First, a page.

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Other Table Wares and Miscellany

Georgian table glass developed as dining tastes grew increasingly eclectic with hosts embracing influences and ideas from across the globe as Britain’s sphere of endeavours grew ever wider, more and more items were to appear on tables up and down the land to make provision for such requirements.

Inevitably there were items which had very specific uses and which cannot be readily placed in to any of the other existing categories which we have already explored. As a collective, though, these pieces constitute their own class of tableware – the diverse items which filled every last conceivable niche in the hodgepodge of Georgian dining miscellany.

Consider the use of cream, for instance. There were a myriad of existing pieces already in use as jelly glasses or custard cups, salts, rummers or sweetmeats which would have quite adequately served to present cream at table, but none of these evoked the original wooden pails in which the cream would have been collected when initially prepared at the dairy. Hence we have piggins, taking their name from those same wooden tubs, but made from glass, and affecting the appearance of the original items by having a “handle” as an extension of an element of one - or occasionally two - of the sides. These would generally be quite small pieces, but made from thick glass – lavishly cut and faceted – in order that they could be chilled and then filled to keep the cream fresh for as long as possible.

Having mentioned jelly glasses, the distinction should be noted that these were not exclusively for serving sweet jellies and there were, of course, marrow jelly and other savoury sundries and pâtés that needed to be made available too. It simply would not have been seemly to have served your calves foot, bone marrow or aspic-encased viscera in the same glassware as their delightful fruited equivalents, and so we find patty pans intended specifically to accommodate these more piquant preserves. Again small – about the size of modern ramekins – these patty pans were almost universally in the form of abbreviated conical bowls with flat bases and a folded or moulded rim. Decoration was at a premium – simple fluted or slice-cut facets would generally suffice – but many examples were left entirely plain.

As ever, ostentation was to the fore, and the properly prepared Georgian dining table demanded a suitably stunning centerpiece. To facilitate this we find tazzas – broad, flat dishes on baluster or pedestal stems on to which jellies, custards, sweetmeats – pretty much anything to be fair - would have been arranged. The variety of stem used for tazzas, and the combination of plain or engraved, lipped or plain-edged display surfaces make for a wide variety of designs which constitute  an eminently collectable genre in their own right. If you do decide to go after tazzas, do try and secure a set or two of matching pieces of diminishing size that were designed to be stacked to make up a particularly extravagant centerpiece – five tiers is the most of which we are currently aware, so please let us know if you find anything over and above that !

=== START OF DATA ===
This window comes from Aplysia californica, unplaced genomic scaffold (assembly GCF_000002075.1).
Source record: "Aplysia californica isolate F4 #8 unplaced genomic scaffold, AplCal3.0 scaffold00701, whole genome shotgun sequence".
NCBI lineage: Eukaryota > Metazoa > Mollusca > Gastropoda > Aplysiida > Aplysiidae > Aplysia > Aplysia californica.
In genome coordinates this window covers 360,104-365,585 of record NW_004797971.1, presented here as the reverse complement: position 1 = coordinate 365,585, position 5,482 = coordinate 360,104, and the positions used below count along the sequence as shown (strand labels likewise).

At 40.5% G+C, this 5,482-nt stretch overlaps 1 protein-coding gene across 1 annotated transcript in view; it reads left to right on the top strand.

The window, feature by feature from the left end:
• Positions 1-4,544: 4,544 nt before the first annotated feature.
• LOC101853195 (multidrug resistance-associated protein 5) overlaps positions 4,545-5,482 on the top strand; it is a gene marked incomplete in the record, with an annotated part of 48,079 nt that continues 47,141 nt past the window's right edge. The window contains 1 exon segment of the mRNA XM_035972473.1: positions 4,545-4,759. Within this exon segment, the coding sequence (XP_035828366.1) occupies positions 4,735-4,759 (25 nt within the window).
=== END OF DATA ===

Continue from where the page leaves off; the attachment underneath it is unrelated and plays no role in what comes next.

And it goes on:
In to our general category of Georgian table glass, we can also add candlesticks, pepper sifters, condiment bottles, cruet sets, cutlery rests, serving dishes and salvers – so you really do have a pretty broad remit if you wish to specialise in collecting this sort of material.

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Silver Cruet Set William Stroud London 1792

Silver Cruet Set William Stroud London 1792

An antique silver and glass cruet set in excellent condition. All pieces fully hallmarked

£725.00

19th Century Nursing Bottle

19th Century Nursing Bottle

This antique is a nusrsing bottle or baby feeder, equivelant to the baby bottles of today

£85.00

Georgian Mallet Wine Bottle c1720

Georgian Mallet Wine Bottle c1720

A highly collectable old glass bottle for antique enthusiasts

£320.00

19th Century Nailsea Glass Pestle

19th Century Nailsea Glass Pestle

Antique Nailsea style glass pestle with pulled loops of white

£70.00

19th Century Nailsea Glass Rolling Pin

19th Century Nailsea Glass Rolling Pin

A glass rolling pin made in England in the 19th century a very collectable piece

£80.00

18th Century Glass Tazza c1775

18th Century Glass Tazza c1775

A hand formed glass tazza for collectors and inverstors alike

£320.00

Tall 18th Century Glass Tazza

Tall 18th Century Glass Tazza

A tall georgian glass tazza for collectors and inverstors alike

£295.00

French Hollow Glass Taper Stick c1780

French Hollow Glass Taper Stick c1780

This was most probably made on Orleans although other museum examples are attributed to Normandy

£340.00

Blue Glass Miniature Scent Bottle c1780

Blue Glass Miniature Scent Bottle c1780

A English perfume bottle with gilded decoration

£240.00

19th Century Glass Toddy Lifter c1820

19th Century Glass Toddy Lifter c1820

An Antique toddy lifter. Used for transferring beverages from a mixing glass to a drinking glass. A novelty today but a talking point none the less.

£65.00

Honourable Society of The Middle Temple Sealed Bottle c1835

Honourable Society of The Middle Temple Sealed Bottle c1835

An antique glass bottle bearing the seal of the Honourable Society of The Middle Temple. One of the four Inns of Court which have the exclusive right to call students to the Bar

£130.00

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